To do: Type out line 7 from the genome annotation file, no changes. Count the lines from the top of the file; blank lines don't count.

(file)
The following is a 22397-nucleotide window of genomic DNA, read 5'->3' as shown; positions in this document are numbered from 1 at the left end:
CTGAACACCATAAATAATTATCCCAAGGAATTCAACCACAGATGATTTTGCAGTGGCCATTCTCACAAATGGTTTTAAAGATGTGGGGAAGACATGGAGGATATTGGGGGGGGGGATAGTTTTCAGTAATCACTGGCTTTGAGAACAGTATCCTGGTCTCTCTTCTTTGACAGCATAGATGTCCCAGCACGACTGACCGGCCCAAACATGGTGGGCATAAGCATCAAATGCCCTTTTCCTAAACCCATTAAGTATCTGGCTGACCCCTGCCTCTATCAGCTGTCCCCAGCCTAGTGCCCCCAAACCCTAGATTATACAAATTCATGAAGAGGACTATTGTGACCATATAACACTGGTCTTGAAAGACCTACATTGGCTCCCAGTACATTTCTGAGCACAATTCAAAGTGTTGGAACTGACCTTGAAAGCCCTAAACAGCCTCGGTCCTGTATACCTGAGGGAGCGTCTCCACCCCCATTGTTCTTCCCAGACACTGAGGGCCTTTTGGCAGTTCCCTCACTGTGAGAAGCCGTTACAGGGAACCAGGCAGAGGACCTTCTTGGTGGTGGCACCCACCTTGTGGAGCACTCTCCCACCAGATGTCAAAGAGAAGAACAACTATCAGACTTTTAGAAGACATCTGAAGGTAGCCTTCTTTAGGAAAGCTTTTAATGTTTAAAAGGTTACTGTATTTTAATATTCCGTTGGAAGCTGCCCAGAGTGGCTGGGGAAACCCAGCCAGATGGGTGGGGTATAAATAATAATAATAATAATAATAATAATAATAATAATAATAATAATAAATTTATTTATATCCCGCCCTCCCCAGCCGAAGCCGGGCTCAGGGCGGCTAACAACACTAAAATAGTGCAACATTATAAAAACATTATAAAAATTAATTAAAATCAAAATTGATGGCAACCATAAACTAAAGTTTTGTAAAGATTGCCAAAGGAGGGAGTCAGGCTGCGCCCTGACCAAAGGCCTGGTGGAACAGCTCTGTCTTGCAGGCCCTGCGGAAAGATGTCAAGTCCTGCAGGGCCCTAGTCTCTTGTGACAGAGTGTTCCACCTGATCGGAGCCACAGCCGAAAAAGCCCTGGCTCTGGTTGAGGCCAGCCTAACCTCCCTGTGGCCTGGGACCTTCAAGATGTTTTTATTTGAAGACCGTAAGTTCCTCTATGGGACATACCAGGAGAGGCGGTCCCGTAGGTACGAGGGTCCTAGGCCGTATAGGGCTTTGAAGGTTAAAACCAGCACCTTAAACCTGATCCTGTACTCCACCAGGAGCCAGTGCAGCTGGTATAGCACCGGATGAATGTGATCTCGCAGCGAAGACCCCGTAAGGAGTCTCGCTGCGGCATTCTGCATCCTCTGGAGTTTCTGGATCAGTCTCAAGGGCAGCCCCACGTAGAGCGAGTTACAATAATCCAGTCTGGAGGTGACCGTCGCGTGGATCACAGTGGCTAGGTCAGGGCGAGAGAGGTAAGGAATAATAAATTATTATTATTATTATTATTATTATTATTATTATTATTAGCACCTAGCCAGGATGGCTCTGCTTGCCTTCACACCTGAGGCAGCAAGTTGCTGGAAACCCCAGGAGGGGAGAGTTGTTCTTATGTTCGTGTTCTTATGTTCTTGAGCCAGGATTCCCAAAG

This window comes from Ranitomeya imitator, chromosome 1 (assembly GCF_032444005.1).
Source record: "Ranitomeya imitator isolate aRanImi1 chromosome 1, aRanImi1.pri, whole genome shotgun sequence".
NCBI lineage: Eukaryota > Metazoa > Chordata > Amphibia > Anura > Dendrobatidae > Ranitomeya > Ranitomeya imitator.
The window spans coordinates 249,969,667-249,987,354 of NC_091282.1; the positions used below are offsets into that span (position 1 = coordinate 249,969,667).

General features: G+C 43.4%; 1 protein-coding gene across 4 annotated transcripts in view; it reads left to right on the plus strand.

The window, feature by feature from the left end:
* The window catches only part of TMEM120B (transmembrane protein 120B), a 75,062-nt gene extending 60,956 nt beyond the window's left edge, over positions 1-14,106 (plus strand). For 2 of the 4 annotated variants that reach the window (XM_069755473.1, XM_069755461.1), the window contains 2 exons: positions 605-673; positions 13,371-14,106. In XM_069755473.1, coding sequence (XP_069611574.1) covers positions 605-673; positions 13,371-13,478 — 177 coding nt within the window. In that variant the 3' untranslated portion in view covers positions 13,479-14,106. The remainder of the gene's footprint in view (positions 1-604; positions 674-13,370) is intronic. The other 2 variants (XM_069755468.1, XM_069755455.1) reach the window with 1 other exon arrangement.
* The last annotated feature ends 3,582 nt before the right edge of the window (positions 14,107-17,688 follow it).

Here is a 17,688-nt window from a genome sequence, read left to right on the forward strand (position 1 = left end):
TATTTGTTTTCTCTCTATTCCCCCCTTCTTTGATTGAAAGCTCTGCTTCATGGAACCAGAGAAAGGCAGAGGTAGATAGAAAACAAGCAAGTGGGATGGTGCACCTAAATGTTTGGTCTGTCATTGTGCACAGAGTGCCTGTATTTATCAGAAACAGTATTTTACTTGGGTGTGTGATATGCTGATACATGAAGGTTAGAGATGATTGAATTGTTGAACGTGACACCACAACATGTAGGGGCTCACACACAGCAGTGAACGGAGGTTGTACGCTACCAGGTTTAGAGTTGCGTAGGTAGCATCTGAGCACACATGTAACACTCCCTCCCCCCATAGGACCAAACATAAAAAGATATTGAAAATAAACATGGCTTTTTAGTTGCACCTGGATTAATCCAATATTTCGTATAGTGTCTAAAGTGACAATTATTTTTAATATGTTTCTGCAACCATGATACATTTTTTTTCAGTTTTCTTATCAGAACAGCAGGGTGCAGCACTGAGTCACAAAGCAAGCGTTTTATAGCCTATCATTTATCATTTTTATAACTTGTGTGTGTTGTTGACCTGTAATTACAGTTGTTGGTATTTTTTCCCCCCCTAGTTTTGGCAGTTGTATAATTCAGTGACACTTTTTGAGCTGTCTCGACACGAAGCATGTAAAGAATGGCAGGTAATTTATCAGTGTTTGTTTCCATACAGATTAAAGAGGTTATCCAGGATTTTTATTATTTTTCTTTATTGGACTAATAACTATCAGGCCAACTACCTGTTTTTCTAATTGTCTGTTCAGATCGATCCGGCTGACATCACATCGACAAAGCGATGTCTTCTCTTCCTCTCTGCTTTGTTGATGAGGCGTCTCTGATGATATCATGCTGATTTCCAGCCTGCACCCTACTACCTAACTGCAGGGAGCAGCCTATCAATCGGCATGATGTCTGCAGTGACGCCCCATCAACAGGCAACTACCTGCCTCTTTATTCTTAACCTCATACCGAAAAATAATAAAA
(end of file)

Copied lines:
General features: G+C 43.4%; 1 protein-coding gene across 4 annotated transcripts in view; it reads left to right on the plus strand.